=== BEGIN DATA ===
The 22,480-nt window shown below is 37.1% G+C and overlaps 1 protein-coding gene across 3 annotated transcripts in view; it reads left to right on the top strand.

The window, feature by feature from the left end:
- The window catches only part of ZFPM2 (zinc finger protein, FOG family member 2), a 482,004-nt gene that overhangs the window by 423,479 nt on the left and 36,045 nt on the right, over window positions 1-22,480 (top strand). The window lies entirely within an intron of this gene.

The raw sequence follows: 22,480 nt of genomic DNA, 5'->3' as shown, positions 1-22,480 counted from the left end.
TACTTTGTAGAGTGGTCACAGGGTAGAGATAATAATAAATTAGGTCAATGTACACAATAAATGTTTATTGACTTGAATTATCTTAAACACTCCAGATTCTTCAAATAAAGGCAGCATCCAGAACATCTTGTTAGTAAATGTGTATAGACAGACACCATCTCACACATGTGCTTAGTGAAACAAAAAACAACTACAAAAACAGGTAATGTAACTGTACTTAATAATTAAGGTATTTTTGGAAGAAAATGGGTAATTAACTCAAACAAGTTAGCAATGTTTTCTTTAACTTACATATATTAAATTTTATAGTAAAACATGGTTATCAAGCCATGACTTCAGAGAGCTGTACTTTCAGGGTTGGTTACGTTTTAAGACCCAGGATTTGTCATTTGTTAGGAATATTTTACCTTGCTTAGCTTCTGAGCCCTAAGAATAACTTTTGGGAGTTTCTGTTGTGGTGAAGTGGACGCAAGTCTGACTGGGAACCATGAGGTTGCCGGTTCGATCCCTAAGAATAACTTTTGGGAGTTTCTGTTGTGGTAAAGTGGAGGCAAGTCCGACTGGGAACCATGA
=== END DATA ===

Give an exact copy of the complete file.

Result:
The 22,480-nt window shown below is 37.1% G+C and overlaps 1 protein-coding gene across 3 annotated transcripts in view; it reads left to right on the top strand.

The window, feature by feature from the left end:
- The window catches only part of ZFPM2 (zinc finger protein, FOG family member 2), a 482,004-nt gene that overhangs the window by 423,479 nt on the left and 36,045 nt on the right, over window positions 1-22,480 (top strand). The window lies entirely within an intron of this gene.

The raw sequence follows: 22,480 nt of genomic DNA, 5'->3' as shown, positions 1-22,480 counted from the left end.
TACTTTGTAGAGTGGTCACAGGGTAGAGATAATAATAAATTAGGTCAATGTACACAATAAATGTTTATTGACTTGAATTATCTTAAACACTCCAGATTCTTCAAATAAAGGCAGCATCCAGAACATCTTGTTAGTAAATGTGTATAGACAGACACCATCTCACACATGTGCTTAGTGAAACAAAAAACAACTACAAAAACAGGTAATGTAACTGTACTTAATAATTAAGGTATTTTTGGAAGAAAATGGGTAATTAACTCAAACAAGTTAGCAATGTTTTCTTTAACTTACATATATTAAATTTTATAGTAAAACATGGTTATCAAGCCATGACTTCAGAGAGCTGTACTTTCAGGGTTGGTTACGTTTTAAGACCCAGGATTTGTCATTTGTTAGGAATATTTTACCTTGCTTAGCTTCTGAGCCCTAAGAATAACTTTTGGGAGTTTCTGTTGTGGTGAAGTGGACGCAAGTCTGACTGGGAACCATGAGGTTGCCGGTTCGATCCCTAAGAATAACTTTTGGGAGTTTCTGTTGTGGTAAAGTGGAGGCAAGTCCGACTGGGAACCATGA